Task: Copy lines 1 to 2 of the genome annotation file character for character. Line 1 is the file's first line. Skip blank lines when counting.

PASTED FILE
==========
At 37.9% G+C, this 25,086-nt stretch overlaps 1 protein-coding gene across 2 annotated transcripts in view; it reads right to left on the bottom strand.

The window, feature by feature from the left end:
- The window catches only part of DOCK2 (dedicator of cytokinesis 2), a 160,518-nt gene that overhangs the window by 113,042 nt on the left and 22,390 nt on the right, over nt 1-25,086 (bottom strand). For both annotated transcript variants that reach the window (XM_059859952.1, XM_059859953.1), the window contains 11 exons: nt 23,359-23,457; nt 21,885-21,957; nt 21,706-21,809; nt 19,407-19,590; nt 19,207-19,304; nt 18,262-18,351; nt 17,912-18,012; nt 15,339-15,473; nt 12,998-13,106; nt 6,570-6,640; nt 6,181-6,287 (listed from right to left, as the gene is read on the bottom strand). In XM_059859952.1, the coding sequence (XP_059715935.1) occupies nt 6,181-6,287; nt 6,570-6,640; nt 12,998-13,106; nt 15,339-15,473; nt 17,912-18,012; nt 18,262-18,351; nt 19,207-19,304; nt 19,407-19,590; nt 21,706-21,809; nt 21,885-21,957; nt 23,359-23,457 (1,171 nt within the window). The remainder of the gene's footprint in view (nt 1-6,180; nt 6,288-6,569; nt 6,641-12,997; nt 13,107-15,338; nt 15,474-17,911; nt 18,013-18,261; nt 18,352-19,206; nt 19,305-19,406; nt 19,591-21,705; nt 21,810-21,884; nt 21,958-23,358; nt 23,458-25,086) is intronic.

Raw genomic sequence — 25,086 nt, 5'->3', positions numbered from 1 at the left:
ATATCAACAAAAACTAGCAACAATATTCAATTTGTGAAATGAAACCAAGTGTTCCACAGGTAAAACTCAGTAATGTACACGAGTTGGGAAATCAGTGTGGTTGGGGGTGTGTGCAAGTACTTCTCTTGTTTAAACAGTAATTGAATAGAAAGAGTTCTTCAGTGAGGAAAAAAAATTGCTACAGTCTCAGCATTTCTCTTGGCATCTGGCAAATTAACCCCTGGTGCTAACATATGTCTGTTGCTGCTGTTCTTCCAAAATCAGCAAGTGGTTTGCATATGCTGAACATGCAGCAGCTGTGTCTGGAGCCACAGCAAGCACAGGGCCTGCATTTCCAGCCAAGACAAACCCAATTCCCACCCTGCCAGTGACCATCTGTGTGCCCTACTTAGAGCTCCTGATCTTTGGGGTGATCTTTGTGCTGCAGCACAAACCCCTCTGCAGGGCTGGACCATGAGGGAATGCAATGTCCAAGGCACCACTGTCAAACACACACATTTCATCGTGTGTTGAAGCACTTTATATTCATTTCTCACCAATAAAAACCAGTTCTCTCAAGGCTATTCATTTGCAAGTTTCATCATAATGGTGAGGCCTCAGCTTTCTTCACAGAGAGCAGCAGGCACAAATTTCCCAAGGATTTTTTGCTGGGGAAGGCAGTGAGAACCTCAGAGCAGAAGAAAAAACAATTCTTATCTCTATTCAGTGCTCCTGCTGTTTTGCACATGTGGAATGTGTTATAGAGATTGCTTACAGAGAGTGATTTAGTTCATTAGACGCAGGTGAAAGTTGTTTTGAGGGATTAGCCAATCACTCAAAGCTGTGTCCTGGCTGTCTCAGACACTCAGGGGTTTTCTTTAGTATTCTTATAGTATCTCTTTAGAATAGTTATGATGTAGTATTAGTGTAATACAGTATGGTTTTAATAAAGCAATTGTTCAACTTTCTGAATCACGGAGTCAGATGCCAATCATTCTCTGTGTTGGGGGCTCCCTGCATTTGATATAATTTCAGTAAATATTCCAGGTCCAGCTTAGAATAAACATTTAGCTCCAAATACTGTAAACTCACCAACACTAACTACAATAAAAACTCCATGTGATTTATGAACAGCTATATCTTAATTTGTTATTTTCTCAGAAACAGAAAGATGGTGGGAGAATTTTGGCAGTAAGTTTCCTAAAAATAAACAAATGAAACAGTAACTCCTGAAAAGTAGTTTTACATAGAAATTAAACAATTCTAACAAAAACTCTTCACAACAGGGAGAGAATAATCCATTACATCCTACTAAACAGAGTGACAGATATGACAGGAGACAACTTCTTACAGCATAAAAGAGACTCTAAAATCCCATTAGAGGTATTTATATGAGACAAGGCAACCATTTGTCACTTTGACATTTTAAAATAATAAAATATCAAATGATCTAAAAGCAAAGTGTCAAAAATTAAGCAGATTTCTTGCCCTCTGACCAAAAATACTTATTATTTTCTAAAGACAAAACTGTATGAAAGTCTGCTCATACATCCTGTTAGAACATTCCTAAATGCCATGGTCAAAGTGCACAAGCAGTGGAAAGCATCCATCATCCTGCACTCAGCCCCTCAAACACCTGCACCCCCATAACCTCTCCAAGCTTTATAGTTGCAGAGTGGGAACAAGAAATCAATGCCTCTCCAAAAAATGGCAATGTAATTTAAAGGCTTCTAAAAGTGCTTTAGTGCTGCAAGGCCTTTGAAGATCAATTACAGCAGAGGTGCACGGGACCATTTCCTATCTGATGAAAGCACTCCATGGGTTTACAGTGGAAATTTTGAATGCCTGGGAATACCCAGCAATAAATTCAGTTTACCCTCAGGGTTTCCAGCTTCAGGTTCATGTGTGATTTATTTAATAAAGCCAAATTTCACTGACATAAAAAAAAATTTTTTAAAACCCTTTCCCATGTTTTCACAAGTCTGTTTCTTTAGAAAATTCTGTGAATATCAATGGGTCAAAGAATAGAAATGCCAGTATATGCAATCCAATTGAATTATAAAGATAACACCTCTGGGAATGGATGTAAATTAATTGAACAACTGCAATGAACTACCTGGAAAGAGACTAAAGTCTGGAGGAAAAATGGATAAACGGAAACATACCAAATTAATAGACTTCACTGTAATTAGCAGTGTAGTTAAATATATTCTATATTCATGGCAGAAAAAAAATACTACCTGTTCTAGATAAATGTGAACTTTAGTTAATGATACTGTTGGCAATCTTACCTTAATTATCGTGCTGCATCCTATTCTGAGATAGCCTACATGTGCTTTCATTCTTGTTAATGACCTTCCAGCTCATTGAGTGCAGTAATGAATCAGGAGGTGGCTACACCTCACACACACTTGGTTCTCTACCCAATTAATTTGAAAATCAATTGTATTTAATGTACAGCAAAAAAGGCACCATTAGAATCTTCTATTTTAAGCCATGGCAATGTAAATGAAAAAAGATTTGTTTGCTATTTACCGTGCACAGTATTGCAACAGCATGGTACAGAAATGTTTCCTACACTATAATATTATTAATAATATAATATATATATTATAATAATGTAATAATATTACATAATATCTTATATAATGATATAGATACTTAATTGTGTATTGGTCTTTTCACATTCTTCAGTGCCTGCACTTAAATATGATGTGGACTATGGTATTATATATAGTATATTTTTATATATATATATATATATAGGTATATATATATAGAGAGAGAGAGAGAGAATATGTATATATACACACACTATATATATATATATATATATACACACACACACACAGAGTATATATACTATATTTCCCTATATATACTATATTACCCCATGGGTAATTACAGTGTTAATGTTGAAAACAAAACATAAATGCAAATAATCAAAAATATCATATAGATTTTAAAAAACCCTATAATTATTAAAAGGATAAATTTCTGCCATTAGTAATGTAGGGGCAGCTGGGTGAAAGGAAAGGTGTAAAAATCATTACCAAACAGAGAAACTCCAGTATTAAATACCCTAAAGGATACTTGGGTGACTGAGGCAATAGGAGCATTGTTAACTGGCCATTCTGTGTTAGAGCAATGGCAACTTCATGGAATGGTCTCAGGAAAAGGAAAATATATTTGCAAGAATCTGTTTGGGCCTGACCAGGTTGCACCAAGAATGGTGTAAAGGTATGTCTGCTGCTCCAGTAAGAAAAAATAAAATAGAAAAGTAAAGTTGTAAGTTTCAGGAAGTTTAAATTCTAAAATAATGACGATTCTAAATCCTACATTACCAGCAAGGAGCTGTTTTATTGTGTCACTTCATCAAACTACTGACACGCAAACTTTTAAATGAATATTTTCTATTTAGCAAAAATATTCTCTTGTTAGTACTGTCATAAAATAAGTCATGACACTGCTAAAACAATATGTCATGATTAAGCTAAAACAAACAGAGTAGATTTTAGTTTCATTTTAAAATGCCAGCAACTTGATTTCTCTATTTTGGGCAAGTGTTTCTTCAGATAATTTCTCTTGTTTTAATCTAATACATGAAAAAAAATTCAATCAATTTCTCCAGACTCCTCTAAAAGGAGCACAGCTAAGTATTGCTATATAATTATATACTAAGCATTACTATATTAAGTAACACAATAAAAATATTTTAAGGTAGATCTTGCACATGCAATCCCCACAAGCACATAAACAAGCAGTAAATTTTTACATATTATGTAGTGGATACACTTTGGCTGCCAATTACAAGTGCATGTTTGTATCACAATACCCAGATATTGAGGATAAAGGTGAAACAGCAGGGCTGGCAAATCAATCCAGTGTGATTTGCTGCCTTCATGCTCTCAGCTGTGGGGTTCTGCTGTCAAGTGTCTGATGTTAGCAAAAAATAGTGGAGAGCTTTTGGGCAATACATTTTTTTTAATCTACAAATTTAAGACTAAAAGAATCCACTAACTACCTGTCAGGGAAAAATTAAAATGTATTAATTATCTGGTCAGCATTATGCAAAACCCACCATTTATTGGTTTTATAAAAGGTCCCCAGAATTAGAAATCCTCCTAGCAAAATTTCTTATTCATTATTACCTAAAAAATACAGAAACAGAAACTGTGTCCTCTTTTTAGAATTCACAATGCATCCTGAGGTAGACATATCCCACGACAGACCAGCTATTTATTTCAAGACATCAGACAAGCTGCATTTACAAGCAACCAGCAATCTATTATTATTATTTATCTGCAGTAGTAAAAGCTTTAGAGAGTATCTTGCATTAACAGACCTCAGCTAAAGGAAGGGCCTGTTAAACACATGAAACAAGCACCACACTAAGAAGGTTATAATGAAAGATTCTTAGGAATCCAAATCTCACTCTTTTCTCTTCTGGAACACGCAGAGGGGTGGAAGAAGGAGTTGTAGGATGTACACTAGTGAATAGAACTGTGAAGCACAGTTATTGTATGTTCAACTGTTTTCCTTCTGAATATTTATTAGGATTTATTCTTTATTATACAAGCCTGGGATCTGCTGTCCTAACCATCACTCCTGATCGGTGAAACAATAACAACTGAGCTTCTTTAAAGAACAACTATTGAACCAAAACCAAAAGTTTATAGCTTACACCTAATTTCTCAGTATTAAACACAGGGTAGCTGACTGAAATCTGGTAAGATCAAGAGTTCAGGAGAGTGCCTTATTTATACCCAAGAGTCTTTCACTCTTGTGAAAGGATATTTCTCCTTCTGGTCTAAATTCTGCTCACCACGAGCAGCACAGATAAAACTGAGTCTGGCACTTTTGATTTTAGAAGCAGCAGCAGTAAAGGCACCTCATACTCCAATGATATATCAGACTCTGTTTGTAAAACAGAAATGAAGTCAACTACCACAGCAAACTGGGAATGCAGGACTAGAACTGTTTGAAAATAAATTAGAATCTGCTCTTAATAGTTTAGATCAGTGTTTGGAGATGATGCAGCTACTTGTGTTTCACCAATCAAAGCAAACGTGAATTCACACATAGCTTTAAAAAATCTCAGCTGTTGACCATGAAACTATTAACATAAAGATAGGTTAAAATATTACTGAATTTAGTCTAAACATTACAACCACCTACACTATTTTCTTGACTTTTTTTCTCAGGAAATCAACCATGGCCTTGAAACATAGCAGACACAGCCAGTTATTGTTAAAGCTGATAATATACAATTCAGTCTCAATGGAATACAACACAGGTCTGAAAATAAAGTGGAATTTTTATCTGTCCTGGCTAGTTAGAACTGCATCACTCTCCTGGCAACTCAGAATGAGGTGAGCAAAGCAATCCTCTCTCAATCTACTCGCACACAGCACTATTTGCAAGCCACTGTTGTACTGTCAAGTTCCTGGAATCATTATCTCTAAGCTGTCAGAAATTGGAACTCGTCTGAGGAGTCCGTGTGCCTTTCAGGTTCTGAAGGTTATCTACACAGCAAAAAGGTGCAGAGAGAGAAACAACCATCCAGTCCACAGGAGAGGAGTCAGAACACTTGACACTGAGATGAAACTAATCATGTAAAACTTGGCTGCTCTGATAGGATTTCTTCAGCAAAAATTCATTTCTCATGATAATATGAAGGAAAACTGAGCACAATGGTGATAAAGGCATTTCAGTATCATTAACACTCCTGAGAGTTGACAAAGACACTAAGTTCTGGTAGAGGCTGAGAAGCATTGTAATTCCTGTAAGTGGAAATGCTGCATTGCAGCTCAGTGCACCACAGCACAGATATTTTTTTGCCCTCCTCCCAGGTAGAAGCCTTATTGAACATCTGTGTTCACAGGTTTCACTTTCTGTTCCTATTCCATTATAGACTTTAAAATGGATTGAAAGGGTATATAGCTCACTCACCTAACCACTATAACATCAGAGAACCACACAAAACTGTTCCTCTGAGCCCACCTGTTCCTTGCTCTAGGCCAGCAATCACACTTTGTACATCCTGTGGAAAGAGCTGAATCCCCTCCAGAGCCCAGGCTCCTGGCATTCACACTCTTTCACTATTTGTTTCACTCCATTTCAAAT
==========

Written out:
At 37.9% G+C, this 25,086-nt stretch overlaps 1 protein-coding gene across 2 annotated transcripts in view; it reads right to left on the bottom strand.

The window, feature by feature from the left end: